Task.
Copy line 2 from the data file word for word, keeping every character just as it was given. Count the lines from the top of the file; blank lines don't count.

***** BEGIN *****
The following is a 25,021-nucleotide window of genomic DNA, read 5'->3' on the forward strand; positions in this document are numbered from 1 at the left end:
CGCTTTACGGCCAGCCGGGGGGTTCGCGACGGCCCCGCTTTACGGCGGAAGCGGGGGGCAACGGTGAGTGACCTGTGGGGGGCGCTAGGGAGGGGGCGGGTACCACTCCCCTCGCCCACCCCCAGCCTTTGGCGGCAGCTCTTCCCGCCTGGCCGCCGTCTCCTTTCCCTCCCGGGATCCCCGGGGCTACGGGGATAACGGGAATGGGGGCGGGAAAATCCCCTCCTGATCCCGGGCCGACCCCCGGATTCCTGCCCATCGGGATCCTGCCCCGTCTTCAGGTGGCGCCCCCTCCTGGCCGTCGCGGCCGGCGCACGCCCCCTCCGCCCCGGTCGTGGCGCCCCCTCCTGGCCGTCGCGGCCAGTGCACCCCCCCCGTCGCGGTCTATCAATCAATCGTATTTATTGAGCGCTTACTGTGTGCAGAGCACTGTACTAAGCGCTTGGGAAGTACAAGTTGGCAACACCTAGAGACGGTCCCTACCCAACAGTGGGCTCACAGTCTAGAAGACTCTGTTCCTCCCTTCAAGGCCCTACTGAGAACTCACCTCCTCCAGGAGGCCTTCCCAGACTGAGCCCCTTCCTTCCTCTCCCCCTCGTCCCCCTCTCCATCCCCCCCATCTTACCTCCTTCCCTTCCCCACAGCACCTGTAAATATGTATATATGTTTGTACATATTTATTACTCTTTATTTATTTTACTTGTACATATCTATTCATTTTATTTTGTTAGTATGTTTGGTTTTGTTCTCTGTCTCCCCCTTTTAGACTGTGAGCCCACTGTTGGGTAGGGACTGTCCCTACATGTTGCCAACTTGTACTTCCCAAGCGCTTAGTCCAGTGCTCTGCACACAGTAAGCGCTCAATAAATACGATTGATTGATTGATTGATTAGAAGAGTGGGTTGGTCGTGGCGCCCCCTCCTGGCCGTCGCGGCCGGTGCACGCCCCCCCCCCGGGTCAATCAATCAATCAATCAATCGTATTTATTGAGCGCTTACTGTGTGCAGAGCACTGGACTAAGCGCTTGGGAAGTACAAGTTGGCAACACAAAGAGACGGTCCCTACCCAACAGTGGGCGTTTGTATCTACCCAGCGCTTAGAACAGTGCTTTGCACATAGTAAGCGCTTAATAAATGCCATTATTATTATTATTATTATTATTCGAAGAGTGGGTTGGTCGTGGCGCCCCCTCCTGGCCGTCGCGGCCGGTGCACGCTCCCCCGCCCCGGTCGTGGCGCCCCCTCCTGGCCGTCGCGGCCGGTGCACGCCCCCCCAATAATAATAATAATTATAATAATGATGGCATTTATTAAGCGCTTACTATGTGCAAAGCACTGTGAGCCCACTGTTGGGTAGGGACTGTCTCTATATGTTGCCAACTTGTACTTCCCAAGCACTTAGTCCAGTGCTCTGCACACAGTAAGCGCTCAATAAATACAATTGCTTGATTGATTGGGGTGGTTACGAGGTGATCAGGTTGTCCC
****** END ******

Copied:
CGCTTTACGGCCAGCCGGGGGGTTCGCGACGGCCCCGCTTTACGGCGGAAGCGGGGGGCAACGGTGAGTGACCTGTGGGGGGCGCTAGGGAGGGGGCGGGTACCACTCCCCTCGCCCACCCCCAGCCTTTGGCGGCAGCTCTTCCCGCCTGGCCGCCGTCTCCTTTCCCTCCCGGGATCCCCGGGGCTACGGGGATAACGGGAATGGGGGCGGGAAAATCCCCTCCTGATCCCGGGCCGACCCCCGGATTCCTGCCCATCGGGATCCTGCCCCGTCTTCAGGTGGCGCCCCCTCCTGGCCGTCGCGGCCGGCGCACGCCCCCTCCGCCCCGGTCGTGGCGCCCCCTCCTGGCCGTCGCGGCCAGTGCACCCCCCCCGTCGCGGTCTATCAATCAATCGTATTTATTGAGCGCTTACTGTGTGCAGAGCACTGTACTAAGCGCTTGGGAAGTACAAGTTGGCAACACCTAGAGACGGTCCCTACCCAACAGTGGGCTCACAGTCTAGAAGACTCTGTTCCTCCCTTCAAGGCCCTACTGAGAACTCACCTCCTCCAGGAGGCCTTCCCAGACTGAGCCCCTTCCTTCCTCTCCCCCTCGTCCCCCTCTCCATCCCCCCCATCTTACCTCCTTCCCTTCCCCACAGCACCTGTAAATATGTATATATGTTTGTACATATTTATTACTCTTTATTTATTTTACTTGTACATATCTATTCATTTTATTTTGTTAGTATGTTTGGTTTTGTTCTCTGTCTCCCCCTTTTAGACTGTGAGCCCACTGTTGGGTAGGGACTGTCCCTACATGTTGCCAACTTGTACTTCCCAAGCGCTTAGTCCAGTGCTCTGCACACAGTAAGCGCTCAATAAATACGATTGATTGATTGATTGATTAGAAGAGTGGGTTGGTCGTGGCGCCCCCTCCTGGCCGTCGCGGCCGGTGCACGCCCCCCCCCCGGGTCAATCAATCAATCAATCAATCGTATTTATTGAGCGCTTACTGTGTGCAGAGCACTGGACTAAGCGCTTGGGAAGTACAAGTTGGCAACACAAAGAGACGGTCCCTACCCAACAGTGGGCGTTTGTATCTACCCAGCGCTTAGAACAGTGCTTTGCACATAGTAAGCGCTTAATAAATGCCATTATTATTATTATTATTATTATTCGAAGAGTGGGTTGGTCGTGGCGCCCCCTCCTGGCCGTCGCGGCCGGTGCACGCTCCCCCGCCCCGGTCGTGGCGCCCCCTCCTGGCCGTCGCGGCCGGTGCACGCCCCCCCAATAATAATAATAATTATAATAATGATGGCATTTATTAAGCGCTTACTATGTGCAAAGCACTGTGAGCCCACTGTTGGGTAGGGACTGTCTCTATATGTTGCCAACTTGTACTTCCCAAGCACTTAGTCCAGTGCTCTGCACACAGTAAGCGCTCAATAAATACAATTGCTTGATTGATTGGGGTGGTTACGAGGTGATCAGGTTGTCCC